Austal has delivered the USNS Cody Spearhead-class Expeditionary Fast Transport Vessel (EPF 14) to the US Navy.
Manufactured in Alabama, the ship will serve as the agency’s first Flight II EPF system integrated with improved medical capabilities and related facilities to ensure vital warfighter care in complex scenarios at sea.
The Cody incorporates a “Role 2E” hospital model for intensive care, enhanced life support, and advanced resuscitation procedures through an onboard operating suite.
This suite includes two operating rooms, a pharmacy, a laboratory, and a blood bank.
Simultaneously, the Flight II configuration will enable the vessel to deploy and recover 11-meter (36-foot) class rigid-hull inflatable boats and carry V-22 Osprey vertical takeoff and landing tiltrotor aircraft.
Like its sister ships, the EPF 14 will have the capacity for 21 core personnel, airline-style seating for over 300 soldiers, and a fixed berthing for 146 people.
Latest Military Sealift Command Vessel
The USNS Cody’s handover followed its acceptance trials in the Gulf of Mexico last month.
They involved “execution of intense, comprehensive tests of the ships major systems and equipment while underway,” according to Austal.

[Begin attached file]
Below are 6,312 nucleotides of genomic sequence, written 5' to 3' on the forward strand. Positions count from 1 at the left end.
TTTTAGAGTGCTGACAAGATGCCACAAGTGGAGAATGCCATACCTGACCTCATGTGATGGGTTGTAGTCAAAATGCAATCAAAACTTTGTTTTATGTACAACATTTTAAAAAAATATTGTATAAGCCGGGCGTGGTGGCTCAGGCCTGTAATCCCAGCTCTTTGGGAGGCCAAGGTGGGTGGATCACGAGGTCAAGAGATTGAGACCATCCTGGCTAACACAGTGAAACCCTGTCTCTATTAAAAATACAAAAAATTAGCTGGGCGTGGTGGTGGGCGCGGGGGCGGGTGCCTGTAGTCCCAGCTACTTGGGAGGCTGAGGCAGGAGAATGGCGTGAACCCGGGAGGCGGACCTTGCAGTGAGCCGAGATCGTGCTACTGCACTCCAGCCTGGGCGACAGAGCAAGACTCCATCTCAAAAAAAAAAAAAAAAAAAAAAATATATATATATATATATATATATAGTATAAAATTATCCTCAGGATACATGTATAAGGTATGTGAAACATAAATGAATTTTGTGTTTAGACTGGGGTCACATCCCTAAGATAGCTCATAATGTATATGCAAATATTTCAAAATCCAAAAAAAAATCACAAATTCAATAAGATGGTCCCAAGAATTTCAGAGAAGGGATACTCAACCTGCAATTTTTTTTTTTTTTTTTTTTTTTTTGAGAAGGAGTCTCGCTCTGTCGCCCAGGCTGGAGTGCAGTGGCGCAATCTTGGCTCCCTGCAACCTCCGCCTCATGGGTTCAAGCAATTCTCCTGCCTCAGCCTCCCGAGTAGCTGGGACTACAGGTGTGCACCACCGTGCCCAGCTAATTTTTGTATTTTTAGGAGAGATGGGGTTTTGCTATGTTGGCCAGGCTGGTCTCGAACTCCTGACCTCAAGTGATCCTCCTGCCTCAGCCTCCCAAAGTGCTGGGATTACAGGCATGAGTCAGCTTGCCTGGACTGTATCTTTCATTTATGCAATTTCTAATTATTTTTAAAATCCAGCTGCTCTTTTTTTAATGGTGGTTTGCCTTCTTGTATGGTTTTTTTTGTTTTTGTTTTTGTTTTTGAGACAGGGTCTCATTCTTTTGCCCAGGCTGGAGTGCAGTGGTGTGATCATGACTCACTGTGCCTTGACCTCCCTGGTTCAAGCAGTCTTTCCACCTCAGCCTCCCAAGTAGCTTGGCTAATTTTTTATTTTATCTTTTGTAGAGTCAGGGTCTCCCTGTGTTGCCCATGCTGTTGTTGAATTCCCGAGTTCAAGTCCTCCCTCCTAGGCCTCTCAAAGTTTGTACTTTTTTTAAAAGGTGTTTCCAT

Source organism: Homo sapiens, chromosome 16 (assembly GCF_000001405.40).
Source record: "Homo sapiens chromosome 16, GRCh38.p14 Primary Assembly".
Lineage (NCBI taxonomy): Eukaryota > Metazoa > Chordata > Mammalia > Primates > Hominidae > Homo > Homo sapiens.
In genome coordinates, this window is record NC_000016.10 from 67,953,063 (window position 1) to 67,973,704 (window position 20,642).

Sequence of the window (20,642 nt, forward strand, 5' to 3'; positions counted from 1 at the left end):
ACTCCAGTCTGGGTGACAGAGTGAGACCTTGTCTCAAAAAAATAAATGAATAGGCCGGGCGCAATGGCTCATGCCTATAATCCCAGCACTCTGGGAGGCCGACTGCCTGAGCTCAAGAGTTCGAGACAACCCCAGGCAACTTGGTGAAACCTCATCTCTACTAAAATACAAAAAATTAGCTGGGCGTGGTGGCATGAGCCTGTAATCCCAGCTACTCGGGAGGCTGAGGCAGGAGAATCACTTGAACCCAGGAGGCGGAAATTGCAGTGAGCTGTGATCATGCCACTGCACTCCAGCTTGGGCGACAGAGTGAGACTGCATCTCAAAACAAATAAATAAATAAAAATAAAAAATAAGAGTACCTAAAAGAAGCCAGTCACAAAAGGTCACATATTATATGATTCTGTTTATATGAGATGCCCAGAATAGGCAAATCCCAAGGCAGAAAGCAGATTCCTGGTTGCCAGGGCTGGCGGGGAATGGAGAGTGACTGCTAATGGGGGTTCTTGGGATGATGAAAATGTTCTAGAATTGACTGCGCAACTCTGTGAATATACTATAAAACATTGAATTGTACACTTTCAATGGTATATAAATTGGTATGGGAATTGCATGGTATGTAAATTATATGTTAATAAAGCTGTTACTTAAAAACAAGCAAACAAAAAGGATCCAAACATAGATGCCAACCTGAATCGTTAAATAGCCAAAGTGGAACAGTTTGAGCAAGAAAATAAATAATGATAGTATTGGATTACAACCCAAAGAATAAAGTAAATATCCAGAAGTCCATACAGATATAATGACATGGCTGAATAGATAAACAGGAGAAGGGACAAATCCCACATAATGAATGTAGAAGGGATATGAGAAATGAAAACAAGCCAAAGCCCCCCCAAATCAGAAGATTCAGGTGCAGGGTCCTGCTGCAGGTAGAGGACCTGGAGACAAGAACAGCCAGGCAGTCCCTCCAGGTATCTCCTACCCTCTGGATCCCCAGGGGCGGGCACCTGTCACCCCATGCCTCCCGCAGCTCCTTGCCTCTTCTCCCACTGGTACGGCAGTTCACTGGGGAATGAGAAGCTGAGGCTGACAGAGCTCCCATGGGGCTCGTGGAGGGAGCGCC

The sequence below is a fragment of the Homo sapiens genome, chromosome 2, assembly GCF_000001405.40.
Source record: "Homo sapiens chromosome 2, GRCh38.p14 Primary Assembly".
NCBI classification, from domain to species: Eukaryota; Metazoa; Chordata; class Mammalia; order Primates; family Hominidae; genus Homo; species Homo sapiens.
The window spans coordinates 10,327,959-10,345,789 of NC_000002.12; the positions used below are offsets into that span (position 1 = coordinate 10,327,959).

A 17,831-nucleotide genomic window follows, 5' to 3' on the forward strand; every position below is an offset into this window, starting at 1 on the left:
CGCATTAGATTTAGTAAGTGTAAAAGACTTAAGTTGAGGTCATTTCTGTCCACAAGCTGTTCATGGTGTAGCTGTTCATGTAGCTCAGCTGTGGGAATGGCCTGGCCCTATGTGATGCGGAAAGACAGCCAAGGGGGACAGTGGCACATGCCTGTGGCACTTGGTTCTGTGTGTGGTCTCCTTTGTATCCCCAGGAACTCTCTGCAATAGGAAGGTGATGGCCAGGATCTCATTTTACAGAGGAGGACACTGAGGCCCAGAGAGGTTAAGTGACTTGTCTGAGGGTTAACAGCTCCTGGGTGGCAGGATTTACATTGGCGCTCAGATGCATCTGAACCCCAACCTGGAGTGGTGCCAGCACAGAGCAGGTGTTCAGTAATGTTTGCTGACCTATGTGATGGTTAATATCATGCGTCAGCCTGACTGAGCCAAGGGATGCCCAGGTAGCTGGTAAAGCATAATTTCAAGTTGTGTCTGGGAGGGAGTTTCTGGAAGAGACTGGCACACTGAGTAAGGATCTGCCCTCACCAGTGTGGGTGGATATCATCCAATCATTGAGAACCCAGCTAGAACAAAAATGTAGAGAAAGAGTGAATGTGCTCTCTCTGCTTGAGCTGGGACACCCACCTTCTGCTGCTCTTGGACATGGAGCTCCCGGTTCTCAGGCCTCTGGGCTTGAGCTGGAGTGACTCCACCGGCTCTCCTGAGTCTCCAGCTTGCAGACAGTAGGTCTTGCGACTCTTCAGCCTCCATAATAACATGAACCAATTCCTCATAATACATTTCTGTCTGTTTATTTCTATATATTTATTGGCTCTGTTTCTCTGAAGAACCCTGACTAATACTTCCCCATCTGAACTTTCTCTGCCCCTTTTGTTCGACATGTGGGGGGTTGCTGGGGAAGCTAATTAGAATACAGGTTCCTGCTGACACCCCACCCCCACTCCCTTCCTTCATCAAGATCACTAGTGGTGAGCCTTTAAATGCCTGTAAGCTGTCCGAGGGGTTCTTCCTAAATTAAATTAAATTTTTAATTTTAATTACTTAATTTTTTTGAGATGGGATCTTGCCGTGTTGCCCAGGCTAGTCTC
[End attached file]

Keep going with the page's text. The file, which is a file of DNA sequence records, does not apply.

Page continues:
The 103-meter (338-foot) vessel will join the US Military Sealift Command’s global fleet, which is responsible for tactical transportation and other logistic services required by the force.
Additional Expeditionary Ships
Austal received an $867.6-million contract in December to construct three Expeditionary Transport Ships configured with full medical capabilities for the US Navy.
Designated as Expeditionary Medical Ships or EMS, the systems will support the holding, evacuation, and stabilization of naval patients in line with the US defense’s Distributed Maritime Operations.
“These three new EMS will enhance the US Navy’s capability to provide effective medical and surgical support anywhere in the world, quickly, safely and efficiently,” Austal Limited CEO Paddy Gregg said during the contract announcement.